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Dr David Willock

Dr David Willock

Reader in Theoretical and Computational Chemistry

School of Chemistry

+44 (0)29 2087 4779
+44 (0)29 2087 4030

David Willock's research group is concerned with the use of computer simulation to understand materials with a particular focus on catalysis and related areas.

Heterogeneous catalysis depends on the adsorption and reaction of molecules at a surface. The main materials of interest are metals, oxides, microporous structures and supported metal nanoparticles with calculations aimed at understanding the properties of these systems and the reactions that are catalysed on their surfaces.

Simulation of structure and properties at the molecular level is carried out using a combination of quantum chemical and atomic forcefield methodology. The development of Monte Carlo simulation for host/guest systems has allowed us to explore templating and shape selectivity in zeolites and to generate new models of the pore structure of polymer materials. Periodic DFT has been applied to the adsorption and isomerisation of ketones on Pt surfaces and the reactions of molecules at defects on oxides.

In most cases collaboration with colleagues in spectroscopy, surface science and catalysis has been used to gain insight into the accuracy of the modelling protocols and provide a more rounded description of the "real world" system.


Personal Web Sites: CCI,

PhD, Queen Mary and Westfield College, London., Dept. Physics, (1991, E.G. Wilson), PDRAs UCL (S.L.Price), Royal Institution (C.R.A.Catlow), Daresbury Labs. (M.Leslie), Leverhulme Centre, Liverpool (G.J.Hutchings). Appointed Lecturer in Cardiff (1998) promoted to Senior Lecturer (2003).

Member of RSC (CChem), IOP (CPhys), SCI, ACS.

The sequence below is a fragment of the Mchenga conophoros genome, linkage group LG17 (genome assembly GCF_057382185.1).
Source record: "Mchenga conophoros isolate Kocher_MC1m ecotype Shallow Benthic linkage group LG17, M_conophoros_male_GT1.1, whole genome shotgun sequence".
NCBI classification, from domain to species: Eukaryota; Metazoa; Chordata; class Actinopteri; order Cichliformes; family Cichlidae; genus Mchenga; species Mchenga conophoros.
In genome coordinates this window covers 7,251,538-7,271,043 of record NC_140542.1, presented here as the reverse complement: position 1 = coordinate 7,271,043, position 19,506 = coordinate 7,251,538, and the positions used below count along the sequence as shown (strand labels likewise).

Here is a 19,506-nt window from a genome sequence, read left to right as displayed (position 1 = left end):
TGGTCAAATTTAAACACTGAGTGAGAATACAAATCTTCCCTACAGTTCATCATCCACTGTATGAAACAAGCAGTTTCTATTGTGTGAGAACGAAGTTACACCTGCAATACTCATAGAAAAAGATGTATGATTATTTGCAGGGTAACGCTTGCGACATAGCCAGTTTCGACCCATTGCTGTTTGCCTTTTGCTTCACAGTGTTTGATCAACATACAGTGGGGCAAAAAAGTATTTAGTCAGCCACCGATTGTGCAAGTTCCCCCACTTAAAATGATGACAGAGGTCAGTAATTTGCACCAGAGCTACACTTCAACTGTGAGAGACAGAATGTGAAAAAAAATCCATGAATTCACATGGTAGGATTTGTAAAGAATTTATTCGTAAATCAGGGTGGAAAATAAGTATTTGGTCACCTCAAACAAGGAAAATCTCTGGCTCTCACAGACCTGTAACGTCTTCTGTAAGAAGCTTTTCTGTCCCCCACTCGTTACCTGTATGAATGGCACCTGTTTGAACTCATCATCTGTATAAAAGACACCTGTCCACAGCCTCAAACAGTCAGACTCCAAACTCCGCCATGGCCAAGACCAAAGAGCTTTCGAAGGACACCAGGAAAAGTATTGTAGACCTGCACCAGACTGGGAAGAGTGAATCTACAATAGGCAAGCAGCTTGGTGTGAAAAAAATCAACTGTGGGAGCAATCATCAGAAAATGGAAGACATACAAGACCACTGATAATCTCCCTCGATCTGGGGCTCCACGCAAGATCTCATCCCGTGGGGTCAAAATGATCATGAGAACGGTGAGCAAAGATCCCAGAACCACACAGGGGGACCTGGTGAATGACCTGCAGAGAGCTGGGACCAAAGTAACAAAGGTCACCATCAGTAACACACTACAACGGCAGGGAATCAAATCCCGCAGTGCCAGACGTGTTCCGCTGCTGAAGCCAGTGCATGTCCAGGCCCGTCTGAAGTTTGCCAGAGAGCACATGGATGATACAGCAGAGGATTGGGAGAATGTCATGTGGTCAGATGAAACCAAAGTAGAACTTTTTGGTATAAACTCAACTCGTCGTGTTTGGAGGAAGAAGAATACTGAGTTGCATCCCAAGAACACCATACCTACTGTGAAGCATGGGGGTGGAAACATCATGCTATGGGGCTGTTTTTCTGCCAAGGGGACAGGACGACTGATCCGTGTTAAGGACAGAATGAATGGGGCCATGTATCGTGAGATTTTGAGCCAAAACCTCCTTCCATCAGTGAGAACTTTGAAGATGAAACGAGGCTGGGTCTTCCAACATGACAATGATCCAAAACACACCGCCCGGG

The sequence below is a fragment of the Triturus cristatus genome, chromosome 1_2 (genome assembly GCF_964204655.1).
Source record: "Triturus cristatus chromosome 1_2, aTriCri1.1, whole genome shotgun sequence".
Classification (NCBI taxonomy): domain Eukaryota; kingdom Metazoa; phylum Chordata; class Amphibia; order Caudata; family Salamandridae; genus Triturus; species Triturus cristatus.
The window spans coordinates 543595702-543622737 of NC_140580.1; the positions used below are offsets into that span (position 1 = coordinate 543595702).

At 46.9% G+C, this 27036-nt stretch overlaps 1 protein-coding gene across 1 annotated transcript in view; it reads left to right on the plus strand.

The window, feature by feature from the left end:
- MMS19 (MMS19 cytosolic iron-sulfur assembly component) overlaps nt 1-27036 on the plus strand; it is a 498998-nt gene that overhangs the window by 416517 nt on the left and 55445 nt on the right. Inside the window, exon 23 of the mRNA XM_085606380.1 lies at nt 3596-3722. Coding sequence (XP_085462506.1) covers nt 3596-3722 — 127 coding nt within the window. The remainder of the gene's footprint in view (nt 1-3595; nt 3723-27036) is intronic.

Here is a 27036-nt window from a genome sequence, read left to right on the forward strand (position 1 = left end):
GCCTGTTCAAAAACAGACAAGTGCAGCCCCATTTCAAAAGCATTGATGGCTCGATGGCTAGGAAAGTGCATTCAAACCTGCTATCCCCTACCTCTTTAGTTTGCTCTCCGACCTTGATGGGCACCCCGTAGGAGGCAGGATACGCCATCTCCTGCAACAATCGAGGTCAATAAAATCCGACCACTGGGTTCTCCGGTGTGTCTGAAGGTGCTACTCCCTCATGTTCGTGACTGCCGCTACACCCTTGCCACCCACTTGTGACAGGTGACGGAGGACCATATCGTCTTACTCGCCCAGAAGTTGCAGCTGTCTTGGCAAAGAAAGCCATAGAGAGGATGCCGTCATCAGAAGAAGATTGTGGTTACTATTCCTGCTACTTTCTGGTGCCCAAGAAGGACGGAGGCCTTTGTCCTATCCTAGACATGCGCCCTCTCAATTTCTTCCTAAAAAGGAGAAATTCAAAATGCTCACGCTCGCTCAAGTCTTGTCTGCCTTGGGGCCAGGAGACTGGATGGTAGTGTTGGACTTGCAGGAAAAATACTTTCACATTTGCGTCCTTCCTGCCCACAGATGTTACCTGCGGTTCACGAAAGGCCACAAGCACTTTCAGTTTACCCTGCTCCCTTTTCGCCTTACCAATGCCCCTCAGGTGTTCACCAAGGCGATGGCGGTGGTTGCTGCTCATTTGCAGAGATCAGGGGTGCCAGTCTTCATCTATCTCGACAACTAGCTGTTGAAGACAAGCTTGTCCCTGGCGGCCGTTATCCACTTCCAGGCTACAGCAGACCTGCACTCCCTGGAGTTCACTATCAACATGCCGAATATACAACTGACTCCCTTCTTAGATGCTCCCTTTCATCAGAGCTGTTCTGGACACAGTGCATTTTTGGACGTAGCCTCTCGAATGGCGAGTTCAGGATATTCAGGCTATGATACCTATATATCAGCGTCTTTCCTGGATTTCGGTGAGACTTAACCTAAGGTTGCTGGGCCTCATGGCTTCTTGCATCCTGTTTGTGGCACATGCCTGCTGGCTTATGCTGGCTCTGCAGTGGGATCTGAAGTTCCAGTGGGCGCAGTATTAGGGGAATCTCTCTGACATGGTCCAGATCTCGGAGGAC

CH3204 Symmetry, Spectroscopy and Quantum Mechanics

CH3304 Advanced Physical Chemistry

CH3406 Theoretical Methods

CHT109 Applications of Computational Chemistry to Materials Science

CHT232 Key skills for Postgraduate Chemists

CHT401 Advanced Heterogeneous Catalysis

Details of modules can be found in course finder.

Our interest in periodic DFT calculations for surfaces important in catalysis is exemplified by the images below on MoO3. This important oxidation catalyst is known to form as a defective (sub-stoichiometric) material with surface oxygen defects. Some oxidation processes also involve the use of lattice oxygen following the Mars-van Krevelen mechanism. The exchange of oxygen with the surface then becomes key to understand the oxygen supply.

Formally, the removal of oxygen from the MoO3 surface shown below involves a reduction of a single Mo centre from Mo6+ to Mo4+. GGA-DFT fails to reproduce this effect since the electrons left behind after O is removed delocalise through the conduction band of the material. We have used the Hubbard U parameter extension of DFT to consider this system, which increases the band gap (closer to the experimental) and gives localised states at the Mo centre. The spin density shows a triplet ground state for this defect.

Molecular oxygen will adsorb at this defect site, donate an electron to the Mo centre and produce a surface superoxo (O2-) species. The superoxo itself may play a role in oxidation catalysis, or go on to heal the defect.